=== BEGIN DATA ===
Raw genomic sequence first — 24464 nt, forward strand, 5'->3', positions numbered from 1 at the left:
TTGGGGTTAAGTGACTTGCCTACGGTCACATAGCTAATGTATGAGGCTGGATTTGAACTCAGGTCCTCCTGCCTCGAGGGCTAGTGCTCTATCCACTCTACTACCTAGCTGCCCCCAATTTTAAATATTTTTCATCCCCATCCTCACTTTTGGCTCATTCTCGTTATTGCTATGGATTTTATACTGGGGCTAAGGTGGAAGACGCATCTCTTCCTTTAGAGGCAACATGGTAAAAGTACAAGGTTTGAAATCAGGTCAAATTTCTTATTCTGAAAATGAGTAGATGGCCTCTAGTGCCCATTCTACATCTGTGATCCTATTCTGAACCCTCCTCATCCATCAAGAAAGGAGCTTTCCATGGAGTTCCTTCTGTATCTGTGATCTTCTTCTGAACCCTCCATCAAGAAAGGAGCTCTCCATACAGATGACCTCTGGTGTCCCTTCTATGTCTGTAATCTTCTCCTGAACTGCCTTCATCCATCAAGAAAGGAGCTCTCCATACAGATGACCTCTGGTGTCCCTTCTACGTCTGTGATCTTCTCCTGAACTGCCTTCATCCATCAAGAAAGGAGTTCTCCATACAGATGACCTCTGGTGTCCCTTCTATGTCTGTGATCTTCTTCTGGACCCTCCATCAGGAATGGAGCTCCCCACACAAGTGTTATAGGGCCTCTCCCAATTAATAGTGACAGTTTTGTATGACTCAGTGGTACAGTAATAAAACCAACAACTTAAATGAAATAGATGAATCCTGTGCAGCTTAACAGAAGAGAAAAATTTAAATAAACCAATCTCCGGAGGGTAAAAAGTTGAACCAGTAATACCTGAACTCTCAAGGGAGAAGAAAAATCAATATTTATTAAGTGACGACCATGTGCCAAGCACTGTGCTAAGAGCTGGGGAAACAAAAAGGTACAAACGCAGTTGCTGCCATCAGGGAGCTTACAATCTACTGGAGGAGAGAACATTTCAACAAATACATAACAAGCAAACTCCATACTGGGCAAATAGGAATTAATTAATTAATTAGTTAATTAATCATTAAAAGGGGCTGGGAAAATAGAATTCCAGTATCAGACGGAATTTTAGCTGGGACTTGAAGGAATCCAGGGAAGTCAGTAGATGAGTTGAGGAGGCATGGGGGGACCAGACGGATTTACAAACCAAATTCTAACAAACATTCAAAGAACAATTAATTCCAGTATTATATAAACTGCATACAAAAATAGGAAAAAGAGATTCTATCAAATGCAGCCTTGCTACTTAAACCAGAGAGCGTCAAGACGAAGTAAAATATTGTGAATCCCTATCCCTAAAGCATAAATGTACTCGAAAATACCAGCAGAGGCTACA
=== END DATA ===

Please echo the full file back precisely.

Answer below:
Raw genomic sequence first — 24464 nt, forward strand, 5'->3', positions numbered from 1 at the left:
TTGGGGTTAAGTGACTTGCCTACGGTCACATAGCTAATGTATGAGGCTGGATTTGAACTCAGGTCCTCCTGCCTCGAGGGCTAGTGCTCTATCCACTCTACTACCTAGCTGCCCCCAATTTTAAATATTTTTCATCCCCATCCTCACTTTTGGCTCATTCTCGTTATTGCTATGGATTTTATACTGGGGCTAAGGTGGAAGACGCATCTCTTCCTTTAGAGGCAACATGGTAAAAGTACAAGGTTTGAAATCAGGTCAAATTTCTTATTCTGAAAATGAGTAGATGGCCTCTAGTGCCCATTCTACATCTGTGATCCTATTCTGAACCCTCCTCATCCATCAAGAAAGGAGCTTTCCATGGAGTTCCTTCTGTATCTGTGATCTTCTTCTGAACCCTCCATCAAGAAAGGAGCTCTCCATACAGATGACCTCTGGTGTCCCTTCTATGTCTGTAATCTTCTCCTGAACTGCCTTCATCCATCAAGAAAGGAGCTCTCCATACAGATGACCTCTGGTGTCCCTTCTACGTCTGTGATCTTCTCCTGAACTGCCTTCATCCATCAAGAAAGGAGTTCTCCATACAGATGACCTCTGGTGTCCCTTCTATGTCTGTGATCTTCTTCTGGACCCTCCATCAGGAATGGAGCTCCCCACACAAGTGTTATAGGGCCTCTCCCAATTAATAGTGACAGTTTTGTATGACTCAGTGGTACAGTAATAAAACCAACAACTTAAATGAAATAGATGAATCCTGTGCAGCTTAACAGAAGAGAAAAATTTAAATAAACCAATCTCCGGAGGGTAAAAAGTTGAACCAGTAATACCTGAACTCTCAAGGGAGAAGAAAAATCAATATTTATTAAGTGACGACCATGTGCCAAGCACTGTGCTAAGAGCTGGGGAAACAAAAAGGTACAAACGCAGTTGCTGCCATCAGGGAGCTTACAATCTACTGGAGGAGAGAACATTTCAACAAATACATAACAAGCAAACTCCATACTGGGCAAATAGGAATTAATTAATTAATTAGTTAATTAATCATTAAAAGGGGCTGGGAAAATAGAATTCCAGTATCAGACGGAATTTTAGCTGGGACTTGAAGGAATCCAGGGAAGTCAGTAGATGAGTTGAGGAGGCATGGGGGGACCAGACGGATTTACAAACCAAATTCTAACAAACATTCAAAGAACAATTAATTCCAGTATTATATAAACTGCATACAAAAATAGGAAAAAGAGATTCTATCAAATGCAGCCTTGCTACTTAAACCAGAGAGCGTCAAGACGAAGTAAAATATTGTGAATCCCTATCCCTAAAGCATAAATGTACTCGAAAATACCAGCAGAGGCTACA